Raptor Writings: Hold the (on)line – Hockey; on the internet and on TV

For those of you who follow me on Twitter, I mentioned recently that I, along with fellow Pucks Across the Pond contributor Chris Bower will be writing articles for the programme of  ENL 2 North team Lancashire Raptors.  Luckily I’ve been given a bit of a remit to write what I want which is cool.  As a few people said they wanted to read it, I’ll be posting them under the title of Raptor Writings after they’ve been published at Raptors games.  You can find more about the Raptors at http://blackburnjuniorhawks.org/

With the NHL tv mess rumbling on, I focussed on that for this one. Hope you enjoy.


The internet; so much part of our culture now that we barely think about it. In your pocket right now, your mobile phone is likely able in seconds to load up your twitter or some website in 5 seconds that back in 2000 would have taken your Windows 2000 powered PC the better part of a couple of minutes. In the time it takes you to read this article you could buy train tickets to the next Raptors away game, post on the club’s Facebook page and still have time to upload a photo. Our lives have changed beyond comparison.


The internet has also revolutionised the sport of ice hockey as we know it. My writing in this match night programme is entirely thanks to my involvement in internet based hockey writing. Video highlights are now the norm online at league websites the world over so you can instantly catch up on the latest goings on.

Bored on a Friday night with nothing to do? You can go to Laola1TV and they stream a live game from the Austrian league in HD legally for free on your computer.

Then there’s the blog scene! NHL hockey now has more blogs than you can shake a stick at. General league news, rumours sites, even most individual teams have a thriving blog scene. That has extended to British hockey where the fans not only follow their teams but unofficially are promoting the teams to some extent as well. British hockey blogs are providing interviews, live text coverage from games and, in the case of Sheffield Steelers blog Steel Night Live, audio commentary from Steelers home games! A scene that was next to non-existent 5 years ago is booming. (Some are of course better than others he says plugging shamelessly).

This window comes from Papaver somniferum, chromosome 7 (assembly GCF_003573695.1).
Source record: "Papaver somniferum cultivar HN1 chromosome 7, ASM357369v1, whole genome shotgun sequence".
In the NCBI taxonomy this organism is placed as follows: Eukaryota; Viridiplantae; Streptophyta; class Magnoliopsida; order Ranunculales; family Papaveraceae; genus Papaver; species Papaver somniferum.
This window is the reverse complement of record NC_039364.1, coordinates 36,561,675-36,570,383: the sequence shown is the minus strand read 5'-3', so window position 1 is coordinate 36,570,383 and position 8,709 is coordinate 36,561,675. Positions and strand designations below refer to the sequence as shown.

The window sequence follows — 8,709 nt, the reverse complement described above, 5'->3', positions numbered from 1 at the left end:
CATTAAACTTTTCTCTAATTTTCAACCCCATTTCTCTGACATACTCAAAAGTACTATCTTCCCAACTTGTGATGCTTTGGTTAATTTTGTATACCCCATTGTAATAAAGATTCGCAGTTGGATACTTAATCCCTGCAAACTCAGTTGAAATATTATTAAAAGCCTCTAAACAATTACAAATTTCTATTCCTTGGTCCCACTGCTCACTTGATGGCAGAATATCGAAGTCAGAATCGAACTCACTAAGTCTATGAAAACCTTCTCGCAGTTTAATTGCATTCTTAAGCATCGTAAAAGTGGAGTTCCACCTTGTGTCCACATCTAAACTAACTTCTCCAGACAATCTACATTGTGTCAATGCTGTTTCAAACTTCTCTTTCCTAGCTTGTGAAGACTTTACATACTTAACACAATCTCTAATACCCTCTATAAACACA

However one of the really big stories in the hockey world this off season in Britain has been the lack of a television deal for fans to watch NHL hockey in Europe.


Strange isn’t it? All these great technological developments that mean we can watch whatever we want online and yet all this uproar because we can’t get hockey on TV. I think it’s because an old adage still rings true; the more things change, the more they stay the same.


TV still remains the medium that sports fans flock to. TV is still that massively accessible medium for people to connect to any sport, hockey included. NHL fans could buy NHL Gamecentre Live for $159 a season and watch it all online right now but watching hockey around a computer screen isn’t the same. You can’t sit back with your buddies and a few beers gathered around a Macbook Pro.


The #NHLtvdeal4Europe campaign has been gathering pace but as of writing this, no deal exists. Ultimately hockey fans want to be like pretty much every other sports fan; they want to sit back on the sofa with their loved ones and watch the game but without some sort of resolution between Medge Consulting who own the rights and broadcasters, NHL fans have to shell out for GameCentre Live or use illegal streams online. Ultimately despite all the advances that the internet has brought to the sport of ice hockey, without a TV deal for the highest level across Europe it is the sport that will end up losing out in the end.


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